Gaming the ACT and SAT


I’ve written about this topic before and it’s back in the news.  The SAT.  Remember? Depending on where you live or what schools you applied to in the U.S. you either took the ACT or the SAT.  But as it’s commonly known, to those who care to know, neither test is a very good indicator of aptitude or college success. The tests correlate better with parental income and access to test taking resources.  In some cases, as Mike Krumboltz from Yahoo News points out about a NY Times report on the subject, parents spend thousands of dollars on preparation books and tutors to help their children game the test.  One such strategy is to memorize a generic essay and tweak it to the actual essay prompt.  And some privileged white parents are probably wasting money.  I have read about an experiment where a group of upper middle class kids were given the multiple choice sections of the exam without the questions and they did very well because they implicitly understood the dominant mainstream values the test answers promoted.  As I’ve mentioned before, an increasing number of forward thinking, mostly liberal arts colleges no longer require the SAT for admission, including Connecticut College and Bard; the latter, I believe now accepts a research paper.  The College Board wants to make the SAT more relevant and less easily gamed by making the essay optional and the multiple choice questions more realistic that would require kids to support their answers with evidence.  And in an attempt level the playing field in terms of access to preparatory resources, the SAT has had discussions with Khan Academy to provide free test prep for students.

Despite these encouraging developments, I am against standardized testing.  My own experiences were anything but pleasant having taking both the ACT and the GRE back as a young lad in the 80’s. I bought the exam books, took a bunch of practice exams, learned how to take multiple choice tests – no, choosing C for every answer is not generally productive.  I memorized a bunch of words, brushed up on my math, science, history and English and made just the scores I needed and not a point more.  Believe me, I’m not a very good test taker because I stress out too much.  But I could always make reasonably intelligent comments in class and have spirited, evidence based discussions with my classmates, or at least those who came to class and were awake.  And I’ve never thought an exam captured what I knew, or how deeply I understood anything.  But there is something that could be a game changer in terms of evaluating college readiness and I’m really surprised schools haven’t tapped into this.  Games!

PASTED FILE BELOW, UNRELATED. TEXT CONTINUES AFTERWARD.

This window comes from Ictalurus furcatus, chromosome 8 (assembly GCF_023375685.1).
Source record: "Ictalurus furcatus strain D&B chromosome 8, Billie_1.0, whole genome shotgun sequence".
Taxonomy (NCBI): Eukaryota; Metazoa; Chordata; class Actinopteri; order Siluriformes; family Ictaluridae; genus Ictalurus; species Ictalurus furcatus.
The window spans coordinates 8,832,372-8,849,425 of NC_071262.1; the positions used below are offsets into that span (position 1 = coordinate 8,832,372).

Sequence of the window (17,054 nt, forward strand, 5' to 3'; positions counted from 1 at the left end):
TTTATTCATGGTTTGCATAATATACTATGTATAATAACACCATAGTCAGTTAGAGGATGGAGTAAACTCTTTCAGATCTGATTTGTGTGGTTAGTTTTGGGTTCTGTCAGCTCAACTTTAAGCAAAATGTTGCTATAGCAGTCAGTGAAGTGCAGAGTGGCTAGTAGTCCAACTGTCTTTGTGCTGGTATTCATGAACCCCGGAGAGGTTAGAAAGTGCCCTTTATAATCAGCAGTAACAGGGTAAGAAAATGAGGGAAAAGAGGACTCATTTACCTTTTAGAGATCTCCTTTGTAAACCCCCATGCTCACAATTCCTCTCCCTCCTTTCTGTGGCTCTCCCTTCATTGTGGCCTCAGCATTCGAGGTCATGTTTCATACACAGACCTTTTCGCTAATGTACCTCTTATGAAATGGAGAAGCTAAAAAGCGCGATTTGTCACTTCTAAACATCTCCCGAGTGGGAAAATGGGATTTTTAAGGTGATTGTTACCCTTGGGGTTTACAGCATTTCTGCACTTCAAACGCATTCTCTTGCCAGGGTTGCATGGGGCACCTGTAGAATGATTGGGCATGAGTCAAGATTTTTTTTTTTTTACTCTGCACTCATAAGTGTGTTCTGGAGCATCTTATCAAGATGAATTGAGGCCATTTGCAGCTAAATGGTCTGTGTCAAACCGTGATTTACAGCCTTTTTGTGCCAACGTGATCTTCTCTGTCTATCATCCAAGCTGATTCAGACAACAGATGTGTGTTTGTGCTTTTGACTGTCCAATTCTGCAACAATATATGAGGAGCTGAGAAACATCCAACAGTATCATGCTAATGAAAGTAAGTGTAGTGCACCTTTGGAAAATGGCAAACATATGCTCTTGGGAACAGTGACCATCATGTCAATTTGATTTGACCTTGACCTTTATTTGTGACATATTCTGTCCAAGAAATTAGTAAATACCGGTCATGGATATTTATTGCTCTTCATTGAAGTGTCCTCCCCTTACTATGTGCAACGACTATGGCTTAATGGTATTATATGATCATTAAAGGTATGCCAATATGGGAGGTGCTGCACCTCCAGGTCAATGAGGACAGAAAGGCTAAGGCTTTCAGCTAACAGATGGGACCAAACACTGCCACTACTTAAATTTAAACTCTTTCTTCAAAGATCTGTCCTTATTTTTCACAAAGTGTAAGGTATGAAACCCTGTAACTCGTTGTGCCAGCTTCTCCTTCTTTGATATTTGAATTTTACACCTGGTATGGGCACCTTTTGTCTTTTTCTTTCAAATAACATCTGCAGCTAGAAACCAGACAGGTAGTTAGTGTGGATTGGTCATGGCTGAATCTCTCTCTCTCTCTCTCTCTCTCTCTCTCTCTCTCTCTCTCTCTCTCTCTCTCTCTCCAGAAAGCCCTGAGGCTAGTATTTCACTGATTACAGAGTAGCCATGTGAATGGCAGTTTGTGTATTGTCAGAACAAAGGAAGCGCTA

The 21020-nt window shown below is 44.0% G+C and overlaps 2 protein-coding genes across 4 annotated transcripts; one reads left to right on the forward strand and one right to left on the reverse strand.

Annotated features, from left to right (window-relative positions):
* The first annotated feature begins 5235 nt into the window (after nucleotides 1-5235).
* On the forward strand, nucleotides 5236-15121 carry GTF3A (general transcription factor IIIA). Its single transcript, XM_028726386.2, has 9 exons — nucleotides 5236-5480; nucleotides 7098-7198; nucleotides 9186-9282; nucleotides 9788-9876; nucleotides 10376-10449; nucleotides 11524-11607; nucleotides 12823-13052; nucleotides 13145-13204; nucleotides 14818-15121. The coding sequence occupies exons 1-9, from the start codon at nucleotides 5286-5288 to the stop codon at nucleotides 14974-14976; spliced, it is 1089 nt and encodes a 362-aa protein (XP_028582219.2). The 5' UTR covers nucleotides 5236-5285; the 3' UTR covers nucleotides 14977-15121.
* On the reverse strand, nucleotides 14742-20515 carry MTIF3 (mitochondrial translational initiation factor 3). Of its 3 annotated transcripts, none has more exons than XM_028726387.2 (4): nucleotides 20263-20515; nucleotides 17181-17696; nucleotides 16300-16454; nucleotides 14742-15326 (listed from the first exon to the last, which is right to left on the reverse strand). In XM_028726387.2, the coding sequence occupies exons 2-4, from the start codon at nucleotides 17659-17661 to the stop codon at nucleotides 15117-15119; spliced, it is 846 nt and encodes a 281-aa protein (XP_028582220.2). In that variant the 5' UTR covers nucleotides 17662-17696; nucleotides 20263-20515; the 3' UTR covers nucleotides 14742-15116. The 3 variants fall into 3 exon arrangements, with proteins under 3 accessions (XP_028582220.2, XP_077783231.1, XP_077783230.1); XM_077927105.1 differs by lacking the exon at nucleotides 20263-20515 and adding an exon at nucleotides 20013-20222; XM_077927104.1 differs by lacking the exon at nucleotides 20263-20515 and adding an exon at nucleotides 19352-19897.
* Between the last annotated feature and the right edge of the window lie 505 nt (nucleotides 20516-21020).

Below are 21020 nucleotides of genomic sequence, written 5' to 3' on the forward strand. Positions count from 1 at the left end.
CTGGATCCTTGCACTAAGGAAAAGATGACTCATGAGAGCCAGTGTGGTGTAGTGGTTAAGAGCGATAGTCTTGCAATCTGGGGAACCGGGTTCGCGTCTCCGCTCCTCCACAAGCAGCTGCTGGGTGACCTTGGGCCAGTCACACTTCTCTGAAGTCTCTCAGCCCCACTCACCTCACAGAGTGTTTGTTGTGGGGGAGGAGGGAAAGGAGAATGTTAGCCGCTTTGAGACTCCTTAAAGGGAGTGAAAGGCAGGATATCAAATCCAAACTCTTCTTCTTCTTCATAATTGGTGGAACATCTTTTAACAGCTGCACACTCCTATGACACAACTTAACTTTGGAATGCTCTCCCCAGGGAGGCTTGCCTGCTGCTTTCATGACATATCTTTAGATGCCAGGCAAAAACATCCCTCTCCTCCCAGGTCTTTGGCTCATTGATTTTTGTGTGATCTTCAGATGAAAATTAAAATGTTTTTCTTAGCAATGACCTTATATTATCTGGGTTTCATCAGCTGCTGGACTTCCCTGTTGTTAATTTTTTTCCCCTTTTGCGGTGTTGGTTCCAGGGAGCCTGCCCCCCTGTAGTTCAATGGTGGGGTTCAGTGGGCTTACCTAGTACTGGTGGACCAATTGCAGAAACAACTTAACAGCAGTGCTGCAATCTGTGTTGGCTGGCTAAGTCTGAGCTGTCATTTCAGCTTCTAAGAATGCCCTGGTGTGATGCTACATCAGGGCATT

Candy Crush requires the kind of critical thinking skills that colleges look for in a prospect.  To be successful with Candy Crush, one needs to plan a strategy, select some boosters, and activate a social network for support, all valued skills in our modern world.  The more “competitive” colleges and universities could require a minimum Candy Crush score. In the interview, a candidate might have to demonstrate proficiency at a particular level, say 104 or something. The Candy Crush option might be best suited for the sub/urban chic who dwell in Starbuck’s after school for Iced Hazelnut Macchiatos and the Michigan Cherry Oat Bar. The alternative to Candy Crush, could be Angry birds, best suited perhaps for the nature loving birder type who also likes to hunt wild hogs for adventure.  Level 230 and up might be deemed college material.